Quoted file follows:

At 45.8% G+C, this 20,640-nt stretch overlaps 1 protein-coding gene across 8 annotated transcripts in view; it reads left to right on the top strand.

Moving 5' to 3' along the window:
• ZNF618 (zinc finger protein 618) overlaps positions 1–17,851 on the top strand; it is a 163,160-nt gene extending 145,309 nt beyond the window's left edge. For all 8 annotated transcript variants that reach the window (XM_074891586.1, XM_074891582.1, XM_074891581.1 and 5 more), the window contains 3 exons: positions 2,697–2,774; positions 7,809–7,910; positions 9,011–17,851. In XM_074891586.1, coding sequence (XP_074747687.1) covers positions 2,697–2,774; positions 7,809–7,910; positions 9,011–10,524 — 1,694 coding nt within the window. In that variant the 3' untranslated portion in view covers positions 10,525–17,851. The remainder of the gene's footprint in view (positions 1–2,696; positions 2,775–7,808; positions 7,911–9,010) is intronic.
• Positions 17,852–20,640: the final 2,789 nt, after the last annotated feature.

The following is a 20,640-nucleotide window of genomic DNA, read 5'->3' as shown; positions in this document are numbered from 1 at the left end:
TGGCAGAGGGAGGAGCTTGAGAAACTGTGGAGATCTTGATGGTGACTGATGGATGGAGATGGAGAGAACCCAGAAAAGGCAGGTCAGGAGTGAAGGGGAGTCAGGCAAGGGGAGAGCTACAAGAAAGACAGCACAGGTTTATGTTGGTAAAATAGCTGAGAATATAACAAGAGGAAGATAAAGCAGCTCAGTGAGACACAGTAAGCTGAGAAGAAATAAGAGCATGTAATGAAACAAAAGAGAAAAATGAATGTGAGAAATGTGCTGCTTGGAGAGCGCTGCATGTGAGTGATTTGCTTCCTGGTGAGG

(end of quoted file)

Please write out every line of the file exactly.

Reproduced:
At 45.8% G+C, this 20,640-nt stretch overlaps 1 protein-coding gene across 8 annotated transcripts in view; it reads left to right on the top strand.

Moving 5' to 3' along the window:
• ZNF618 (zinc finger protein 618) overlaps positions 1–17,851 on the top strand; it is a 163,160-nt gene extending 145,309 nt beyond the window's left edge. For all 8 annotated transcript variants that reach the window (XM_074891586.1, XM_074891582.1, XM_074891581.1 and 5 more), the window contains 3 exons: positions 2,697–2,774; positions 7,809–7,910; positions 9,011–17,851. In XM_074891586.1, coding sequence (XP_074747687.1) covers positions 2,697–2,774; positions 7,809–7,910; positions 9,011–10,524 — 1,694 coding nt within the window. In that variant the 3' untranslated portion in view covers positions 10,525–17,851. The remainder of the gene's footprint in view (positions 1–2,696; positions 2,775–7,808; positions 7,911–9,010) is intronic.
• Positions 17,852–20,640: the final 2,789 nt, after the last annotated feature.

The following is a 20,640-nucleotide window of genomic DNA, read 5'->3' as shown; positions in this document are numbered from 1 at the left end:
TGGCAGAGGGAGGAGCTTGAGAAACTGTGGAGATCTTGATGGTGACTGATGGATGGAGATGGAGAGAACCCAGAAAAGGCAGGTCAGGAGTGAAGGGGAGTCAGGCAAGGGGAGAGCTACAAGAAAGACAGCACAGGTTTATGTTGGTAAAATAGCTGAGAATATAACAAGAGGAAGATAAAGCAGCTCAGTGAGACACAGTAAGCTGAGAAGAAATAAGAGCATGTAATGAAACAAAAGAGAAAAATGAATGTGAGAAATGTGCTGCTTGGAGAGCGCTGCATGTGAGTGATTTGCTTCCTGGTGAGG